PFM isn’t dead: it’s just that nobody has got it right yet
Just a couple of years ago, everyone thought that Personal Financial Management (PFM) tools would change the world of retail banking. However, today PFM is being described as unnecessary, unwanted and, by some, simply dead.
This is somewhat unsurprising; it’s the same cycle of hype we see with all technological innovation. At Mapa we’ve followed PFM through this process and we think it has now come to a turning point. It is not dead, it’s just that nobody has got it quite right yet. However, we think PFM could be on the cusp of a comeback and a long overdue revival.
PFM is an umbrella term that can be used to describe a very diverse range of services, but broadly refers to tools or services that help users monitor their spending and provide them with insights to assist them in budgeting and saving (and in some cases investments). In writing our Insight Series report on PFM on mobile and tablets, Mapa identified four broad categories of PFM tools: those provided by banks (both incumbents and challengers), basic third-party apps, complex third-party apps for investment and wealth management, and finally the aggregator tools.
Where we discovered the most exciting developments were among the challenger banks and the aggregators, which can justifiably be described as disruptors. Indeed, this is where the next generation of PFM will come from.
What the major banking brands currently have to offer is largely underwhelming. The aesthetics of PFM tools are poor where they have been integrated into mobile banking apps, reflecting the fact that many are still bolt-on solutions. Some providers have chosen to offer standalone apps, which do allow for greater creativity with the tool’s appearance, and can remove the hassle of security.
These banks don’t seem to have realised that users (and the bank) only really get value from PFM tools if they link to other services, particularly help with selecting products. This is a key point: PFM will only ever get mass-market appeal when it sits at the core of the mobile experience and really adds value to the proposition.
Some challenger banks have clearly understood this, and there are now banks in the US and UK that do put financial management and insights at the core of their propositions. Examples include Gobank, Simple and Moven in the US, and the likes of Mondo, Atom and B in the UK. Most have native PFM functionality, meaning they use strong visuals on the home screen showing a breakdown of spending versus budget. Generally speaking, the apps are much more intuitive to use and are aesthetically of a higher standard.
However, there is one major limitation to these challengers, a limitation the incumbents face too: they are not able to offer real insight into an individual’s financial situation if they draw solely on information from a single account. Without the ability to aggregate information, these apps should really also be classified as ‘basic’. Until this hurdle is overcome, PFM is not going to mature into a functionality customers will really want or expect.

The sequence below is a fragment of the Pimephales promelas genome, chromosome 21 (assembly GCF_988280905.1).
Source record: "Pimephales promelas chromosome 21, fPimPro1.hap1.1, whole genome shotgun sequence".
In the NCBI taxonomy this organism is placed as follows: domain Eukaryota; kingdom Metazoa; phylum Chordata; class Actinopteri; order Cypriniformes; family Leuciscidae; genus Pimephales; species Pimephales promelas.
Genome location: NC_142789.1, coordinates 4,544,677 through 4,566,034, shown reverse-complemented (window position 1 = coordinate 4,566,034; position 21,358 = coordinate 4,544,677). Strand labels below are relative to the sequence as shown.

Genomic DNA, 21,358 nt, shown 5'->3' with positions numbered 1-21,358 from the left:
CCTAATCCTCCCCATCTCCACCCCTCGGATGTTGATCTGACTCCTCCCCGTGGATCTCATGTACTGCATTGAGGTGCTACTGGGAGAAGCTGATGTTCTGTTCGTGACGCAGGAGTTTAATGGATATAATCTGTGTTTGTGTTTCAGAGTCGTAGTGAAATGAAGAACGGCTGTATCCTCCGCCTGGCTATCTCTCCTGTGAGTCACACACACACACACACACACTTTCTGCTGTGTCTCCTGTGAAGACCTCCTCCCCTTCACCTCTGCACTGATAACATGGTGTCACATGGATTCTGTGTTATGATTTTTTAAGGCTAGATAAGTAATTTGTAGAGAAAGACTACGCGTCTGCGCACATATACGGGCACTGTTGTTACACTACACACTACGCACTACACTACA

US bank Moven is the exception to the rule. It does allow customers to draw on information from other accounts and, as a result, it is a clear market leader in the mobile banking space. There are also third-party apps that do aggregation and they are adding more and more functionality. For example, Swedish PFM app Tink provides customers with credit scoring.
It will be interesting to see with PSDII how these tools evolve and what tasks they may be able to perform on behalf of customers. There is speculation that these innovative start-ups might be able to move quickly, innovate successfully and appeal to mobile-first consumers, and in time make many other mobile banking apps redundant. This is quite an extreme view, but it reflects the simple reality that mobile and, to a lesser extent, digital banking, is still some way off delivering the full functionality customers need and want.
Even the best challenger apps and non-bank tools give you the sense that they are not quite finished. Not even Moven can escape this. You have lots of functionality and insight, but a customer will always have more, increasingly complex, questions or dilemmas. What’s the best type of ISA for me? Who are the best providers? Can I afford to take risks on an investment? How much can I borrow to buy a home? What’s better for me, using savings to buy a car or buying it with finance?
Obviously, the customer is always going to have to make some decisions for themselves, but banks should be aspiring to do more to help them via digital channels – as customers are coming to expect from other service providers and retailers. A recent survey of 7000 European banking and insurance customers revealed that 44% of respondents want their data to be used by banks or insurers to keep them informed of their spending habits and offer relevant advice. Customers will surely want to be able to do more and more on mobile without being referred to other apps or channels.
While we have to acknowledge the complexity of some of the obstacles, we are optimistic that banks will eventually deliver this kind of service to customers. The foundations are there and, now that banks are putting serious resources into development and experimentation, the intent to implement truly innovative and integrated mobile services is there too. Indeed, banks do clearly have a vision of a mobile-first banking world and therefore the evolution of PFM functionality is almost inevitable.
For more information and insights on PFM and its impact on digital banking, subscribe to our Insight Series of reports.